Lawrence Ferlinghetti (born March 24, 1919) is a poet who is best known as the co-owner of the City Lights Bookstore and publishing house, which published early literary works of the Beat Generation, including Jack Kerouac and Allen Ginsberg.
Ferlinghetti was born of an Italian-Portuguese-Sephardic immigrant family in Yonkers, New York, he attended the Mount Hermon School and earned the rank of Eagle Scout. He then attended University of North Carolina at Chapel Hill, and served as an officer in the United States Navy during World War II. After the war, he got a master's degree from Columbia University and a doctorate from the Sorbonne. While studying in Paris, he met Kenneth Rexroth, who later persuaded him to go to San Francisco to experience the growing literary scene there. Between 1951 and 1953 he taught French, wrote literary criticism, and painted.
In 1953, Ferlinghetti and Peter D. Martin started a bookshop, which they named City Lights after a film magazine Martin had started. Two years later, after Martin left for New York, Ferlinghetti started the publishing house, specialising in poetry. The most famous publication was Howl, the poem by Allen Ginsberg, which was initially impounded by the authorities, and subject of a groundbreaking legal case.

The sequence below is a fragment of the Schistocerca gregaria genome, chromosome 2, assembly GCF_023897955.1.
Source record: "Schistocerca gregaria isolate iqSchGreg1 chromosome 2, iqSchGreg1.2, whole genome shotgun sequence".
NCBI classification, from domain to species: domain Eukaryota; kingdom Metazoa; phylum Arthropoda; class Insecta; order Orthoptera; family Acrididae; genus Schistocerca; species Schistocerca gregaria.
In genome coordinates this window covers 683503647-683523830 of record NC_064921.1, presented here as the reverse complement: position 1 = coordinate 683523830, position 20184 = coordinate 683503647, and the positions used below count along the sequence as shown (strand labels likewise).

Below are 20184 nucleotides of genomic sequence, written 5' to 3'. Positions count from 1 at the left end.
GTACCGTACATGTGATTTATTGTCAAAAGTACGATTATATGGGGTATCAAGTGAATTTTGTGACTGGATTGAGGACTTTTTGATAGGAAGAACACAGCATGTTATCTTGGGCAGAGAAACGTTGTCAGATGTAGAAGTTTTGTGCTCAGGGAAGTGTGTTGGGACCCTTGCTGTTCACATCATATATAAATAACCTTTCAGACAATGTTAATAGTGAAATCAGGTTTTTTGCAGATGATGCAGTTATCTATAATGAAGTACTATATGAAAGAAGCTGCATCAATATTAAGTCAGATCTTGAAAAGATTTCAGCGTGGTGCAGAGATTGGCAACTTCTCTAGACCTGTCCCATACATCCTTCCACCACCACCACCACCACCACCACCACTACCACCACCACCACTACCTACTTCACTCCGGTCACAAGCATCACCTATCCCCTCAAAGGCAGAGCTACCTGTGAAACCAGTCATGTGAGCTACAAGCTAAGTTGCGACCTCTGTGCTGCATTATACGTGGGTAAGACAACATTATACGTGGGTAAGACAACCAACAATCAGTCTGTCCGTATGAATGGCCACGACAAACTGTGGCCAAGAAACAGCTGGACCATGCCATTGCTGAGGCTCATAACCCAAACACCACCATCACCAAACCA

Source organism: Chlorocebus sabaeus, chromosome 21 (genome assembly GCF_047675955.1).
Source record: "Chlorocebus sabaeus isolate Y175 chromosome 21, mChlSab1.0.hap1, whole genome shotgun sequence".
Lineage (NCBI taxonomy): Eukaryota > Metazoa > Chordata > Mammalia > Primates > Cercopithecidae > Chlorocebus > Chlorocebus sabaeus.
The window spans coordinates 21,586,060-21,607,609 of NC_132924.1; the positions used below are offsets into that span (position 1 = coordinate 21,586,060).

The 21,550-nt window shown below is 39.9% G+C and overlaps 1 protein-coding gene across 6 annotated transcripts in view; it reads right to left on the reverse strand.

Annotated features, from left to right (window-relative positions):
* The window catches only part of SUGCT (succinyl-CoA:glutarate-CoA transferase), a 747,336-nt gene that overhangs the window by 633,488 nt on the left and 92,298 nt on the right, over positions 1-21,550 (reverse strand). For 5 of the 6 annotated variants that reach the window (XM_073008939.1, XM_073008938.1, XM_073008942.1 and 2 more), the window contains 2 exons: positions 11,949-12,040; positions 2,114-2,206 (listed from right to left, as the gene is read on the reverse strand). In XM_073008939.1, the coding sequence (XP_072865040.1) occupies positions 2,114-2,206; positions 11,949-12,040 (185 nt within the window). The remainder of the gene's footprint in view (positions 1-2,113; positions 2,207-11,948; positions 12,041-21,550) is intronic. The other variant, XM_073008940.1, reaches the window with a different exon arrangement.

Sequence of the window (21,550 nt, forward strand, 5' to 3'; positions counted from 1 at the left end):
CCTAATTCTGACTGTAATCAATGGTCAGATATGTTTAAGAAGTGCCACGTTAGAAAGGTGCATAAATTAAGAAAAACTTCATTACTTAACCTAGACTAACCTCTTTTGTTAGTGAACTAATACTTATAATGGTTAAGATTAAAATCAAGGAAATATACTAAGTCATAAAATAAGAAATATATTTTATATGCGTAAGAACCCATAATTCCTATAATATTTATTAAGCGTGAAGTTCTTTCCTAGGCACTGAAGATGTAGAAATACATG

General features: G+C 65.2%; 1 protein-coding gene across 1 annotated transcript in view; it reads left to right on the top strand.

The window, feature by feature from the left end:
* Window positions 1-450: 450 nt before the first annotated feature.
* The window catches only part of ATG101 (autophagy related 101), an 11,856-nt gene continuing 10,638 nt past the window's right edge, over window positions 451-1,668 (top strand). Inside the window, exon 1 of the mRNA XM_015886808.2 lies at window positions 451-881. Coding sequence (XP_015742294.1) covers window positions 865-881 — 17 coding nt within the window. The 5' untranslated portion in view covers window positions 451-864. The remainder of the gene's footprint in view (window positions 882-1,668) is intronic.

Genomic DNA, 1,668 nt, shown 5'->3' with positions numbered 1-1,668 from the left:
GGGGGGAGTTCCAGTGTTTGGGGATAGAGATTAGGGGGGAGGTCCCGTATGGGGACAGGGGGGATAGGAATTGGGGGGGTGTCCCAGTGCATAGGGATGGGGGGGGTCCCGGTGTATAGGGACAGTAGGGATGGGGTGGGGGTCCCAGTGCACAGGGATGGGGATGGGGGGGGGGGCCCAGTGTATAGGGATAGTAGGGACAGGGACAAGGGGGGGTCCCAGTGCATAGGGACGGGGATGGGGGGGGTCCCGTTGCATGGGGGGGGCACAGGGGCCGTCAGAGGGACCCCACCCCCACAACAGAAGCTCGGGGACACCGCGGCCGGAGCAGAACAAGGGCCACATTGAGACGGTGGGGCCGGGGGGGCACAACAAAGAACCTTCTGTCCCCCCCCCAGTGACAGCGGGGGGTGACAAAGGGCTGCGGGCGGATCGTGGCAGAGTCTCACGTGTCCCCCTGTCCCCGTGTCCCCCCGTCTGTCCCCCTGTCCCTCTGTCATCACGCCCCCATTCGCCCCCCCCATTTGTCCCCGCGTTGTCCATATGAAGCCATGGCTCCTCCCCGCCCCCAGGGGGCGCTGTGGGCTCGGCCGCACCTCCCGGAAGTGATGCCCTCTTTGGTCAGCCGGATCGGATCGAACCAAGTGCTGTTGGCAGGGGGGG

Ferlinghetti had a retreat in a fairly wild area of Coastal California, Big Sur. He always enjoyed nature, and he espoused a liberal spirituality imbued with kindness. These aspects of his character inclined him toward friendships with American practitioners of Buddhism, including Ginsberg and Gary Snyder. Politically, he has described himself as an anarchist at heart (a community-oriented, ethical anarchist) who has come to accept that common humanity is not yet ready to live well within anarchism; consequently, he has espoused the sort of social democracy modelled in Scandinavian countries.
Ferlinghetti's best-known collection of poetry is A Coney Island of the Mind, which has been translated into nine languages. In 1998 he was named Poet Laureate of San Francisco. In addition to writing and publishing poetry and running the bookstore, Ferlinghetti continues to paint, and his work has been exhibited in galleries and museums.
Ferlinghetti's poetry often reflects his views about politics and social issues of the time, and he challenges the current thoughts about an artist's role in the world.
The Italian band Timoria dedicated the song Ferlinghetti Blues (from the album El Topo Grand Hotel) to the poet, where Ferlinghetti himself speaks one of his poems.
Recordings of Ferlinghetti reading want ads, as featured on radio station KPFA in 1957, were recorded by Henry Jacobs and are featured on the Meat Beat Manifesto album At the Center, mistakenly credited to Kenneth Rexroth.